Graham, Lieberman threaten Senate shut down over abuse photo bill
(RAW STORY) In a press conference Tuesday afternoon, Sens. Lindsey Graham (R-S.C.) and Joe Lieberman (I-C.T.) threatened to shut down the Senate by blocking any further legislation unless their bill preventing the release of any further detainee abuse photos is passed.
Both men said they fear more disclosure would trigger heightened violence against Americans overseas.
“Both Senators said they were alarmed that a House-Senate conference committee on the supplemental war spending bill appears poised to eliminate language — inserted by the two Senators — that would block public disclosure of detainee abuse photos,” reported Roll Call. “The $90-billion-plus bill has been held up, in part, because House Democratic leaders have said they do not have the votes to pass it with the detainee photo provision included, because many liberal lawmakers have balked at the language.”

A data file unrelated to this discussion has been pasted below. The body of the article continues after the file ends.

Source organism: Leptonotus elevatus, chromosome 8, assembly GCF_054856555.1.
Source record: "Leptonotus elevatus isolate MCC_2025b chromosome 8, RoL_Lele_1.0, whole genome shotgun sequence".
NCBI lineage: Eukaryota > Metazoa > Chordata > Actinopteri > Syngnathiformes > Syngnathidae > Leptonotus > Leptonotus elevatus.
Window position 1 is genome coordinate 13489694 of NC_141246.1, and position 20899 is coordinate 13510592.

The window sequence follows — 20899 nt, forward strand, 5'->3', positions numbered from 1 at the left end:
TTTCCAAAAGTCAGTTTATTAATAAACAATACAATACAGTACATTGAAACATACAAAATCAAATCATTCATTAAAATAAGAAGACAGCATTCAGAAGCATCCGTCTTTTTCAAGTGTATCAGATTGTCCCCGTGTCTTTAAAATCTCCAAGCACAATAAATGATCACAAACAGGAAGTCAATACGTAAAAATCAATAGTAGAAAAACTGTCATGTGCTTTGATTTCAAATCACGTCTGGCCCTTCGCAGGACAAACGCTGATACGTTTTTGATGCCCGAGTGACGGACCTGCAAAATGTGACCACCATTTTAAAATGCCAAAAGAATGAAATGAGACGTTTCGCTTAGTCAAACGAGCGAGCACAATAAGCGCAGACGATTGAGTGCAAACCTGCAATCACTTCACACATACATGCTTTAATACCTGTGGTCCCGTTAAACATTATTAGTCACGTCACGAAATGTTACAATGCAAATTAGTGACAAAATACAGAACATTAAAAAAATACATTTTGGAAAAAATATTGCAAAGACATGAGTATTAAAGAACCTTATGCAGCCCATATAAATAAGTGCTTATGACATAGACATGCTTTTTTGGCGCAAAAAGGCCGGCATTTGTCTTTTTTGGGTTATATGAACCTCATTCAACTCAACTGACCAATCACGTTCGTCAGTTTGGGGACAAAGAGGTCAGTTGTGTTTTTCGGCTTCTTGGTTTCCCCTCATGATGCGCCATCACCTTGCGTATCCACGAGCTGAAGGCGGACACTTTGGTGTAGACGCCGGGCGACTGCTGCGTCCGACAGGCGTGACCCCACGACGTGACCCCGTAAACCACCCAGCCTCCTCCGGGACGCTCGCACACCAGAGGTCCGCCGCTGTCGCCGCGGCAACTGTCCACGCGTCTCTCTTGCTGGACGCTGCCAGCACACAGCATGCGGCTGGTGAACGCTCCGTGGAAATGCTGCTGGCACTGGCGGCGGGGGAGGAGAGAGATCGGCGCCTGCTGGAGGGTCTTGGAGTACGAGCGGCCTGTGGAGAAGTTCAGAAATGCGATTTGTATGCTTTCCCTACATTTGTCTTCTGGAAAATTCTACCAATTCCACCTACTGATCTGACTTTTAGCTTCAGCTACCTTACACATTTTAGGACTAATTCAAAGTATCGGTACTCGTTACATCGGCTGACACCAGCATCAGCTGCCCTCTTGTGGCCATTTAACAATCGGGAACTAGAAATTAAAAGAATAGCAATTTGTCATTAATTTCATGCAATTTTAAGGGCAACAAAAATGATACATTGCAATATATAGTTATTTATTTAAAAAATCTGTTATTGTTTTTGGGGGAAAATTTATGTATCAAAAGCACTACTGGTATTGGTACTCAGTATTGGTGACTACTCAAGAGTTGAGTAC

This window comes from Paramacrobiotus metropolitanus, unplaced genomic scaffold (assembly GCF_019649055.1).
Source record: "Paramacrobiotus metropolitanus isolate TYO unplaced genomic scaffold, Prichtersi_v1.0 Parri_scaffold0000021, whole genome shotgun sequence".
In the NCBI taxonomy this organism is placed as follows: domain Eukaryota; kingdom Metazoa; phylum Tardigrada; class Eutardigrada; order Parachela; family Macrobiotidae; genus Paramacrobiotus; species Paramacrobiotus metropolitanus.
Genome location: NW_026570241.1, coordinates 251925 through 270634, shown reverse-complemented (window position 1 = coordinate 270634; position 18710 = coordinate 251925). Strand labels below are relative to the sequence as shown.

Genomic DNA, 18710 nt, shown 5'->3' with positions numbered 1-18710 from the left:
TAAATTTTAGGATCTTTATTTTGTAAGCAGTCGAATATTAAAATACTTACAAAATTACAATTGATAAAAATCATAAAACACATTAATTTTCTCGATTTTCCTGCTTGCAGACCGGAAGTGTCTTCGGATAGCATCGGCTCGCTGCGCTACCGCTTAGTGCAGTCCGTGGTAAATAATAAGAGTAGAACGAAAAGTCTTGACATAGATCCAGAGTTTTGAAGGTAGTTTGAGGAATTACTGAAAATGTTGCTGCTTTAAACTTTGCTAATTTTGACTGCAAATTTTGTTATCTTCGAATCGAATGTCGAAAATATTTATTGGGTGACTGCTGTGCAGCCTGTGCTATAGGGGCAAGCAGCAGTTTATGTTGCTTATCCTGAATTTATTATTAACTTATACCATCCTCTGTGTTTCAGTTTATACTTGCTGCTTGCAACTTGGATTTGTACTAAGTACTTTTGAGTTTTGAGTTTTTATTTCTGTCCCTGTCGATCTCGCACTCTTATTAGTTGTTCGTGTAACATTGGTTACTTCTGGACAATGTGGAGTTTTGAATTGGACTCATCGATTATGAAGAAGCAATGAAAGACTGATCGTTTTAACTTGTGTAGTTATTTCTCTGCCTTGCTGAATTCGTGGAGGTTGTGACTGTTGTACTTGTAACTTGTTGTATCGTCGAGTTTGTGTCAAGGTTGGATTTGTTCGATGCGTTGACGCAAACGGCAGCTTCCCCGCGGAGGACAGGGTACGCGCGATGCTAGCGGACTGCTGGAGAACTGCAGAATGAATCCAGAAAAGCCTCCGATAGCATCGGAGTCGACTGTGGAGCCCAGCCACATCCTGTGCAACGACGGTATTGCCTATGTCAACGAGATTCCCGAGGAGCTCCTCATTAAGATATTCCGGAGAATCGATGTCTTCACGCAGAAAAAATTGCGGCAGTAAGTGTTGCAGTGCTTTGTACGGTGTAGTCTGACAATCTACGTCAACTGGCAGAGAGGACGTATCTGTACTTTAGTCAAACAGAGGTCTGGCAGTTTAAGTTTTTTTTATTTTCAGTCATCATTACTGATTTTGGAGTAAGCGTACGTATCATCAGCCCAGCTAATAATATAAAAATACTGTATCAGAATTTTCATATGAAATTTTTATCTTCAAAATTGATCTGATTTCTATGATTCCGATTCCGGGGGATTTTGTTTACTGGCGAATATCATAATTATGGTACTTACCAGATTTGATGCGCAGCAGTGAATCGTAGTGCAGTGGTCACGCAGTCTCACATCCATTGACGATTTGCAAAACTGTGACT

Politico’s Glenn Thrush noted: “House Speaker Nancy Pelosi, who initially said she’d support the amendment, which was also pushed by Connecticut Independent Sen. Joe Lieberman, now thinks it’s ‘likely’ the measure will be stripped in a conference committee.”
“The question over the release of the photos is one of two key issues that is jamming up final consideration of a major, emergency spending bill to fund the war in Iraq, efforts in Pakistan and Afghanistan and prepare for the H1N1 flu,” reported Fox.
Huffington Post reported Monday night: “People can’t believe that this is a reality, a possible reality that the detainee photos amendment will be taken out of the bill,” Graham said, shortly before The Huffington Post confirmed that it was. He and Lieberman are determined to vote against the war supplemental without the photos amendment. “And,” he said “I think we’ll carry a lot of people with us.”
The Congressional war supplemental also contains a $108 billion infusion for the International Monetary Fund, which would act like a credit line for the IMF in case member countries need emergency loans that exceed the institution’s resources. As such, the money is not considered an immediate budget expense.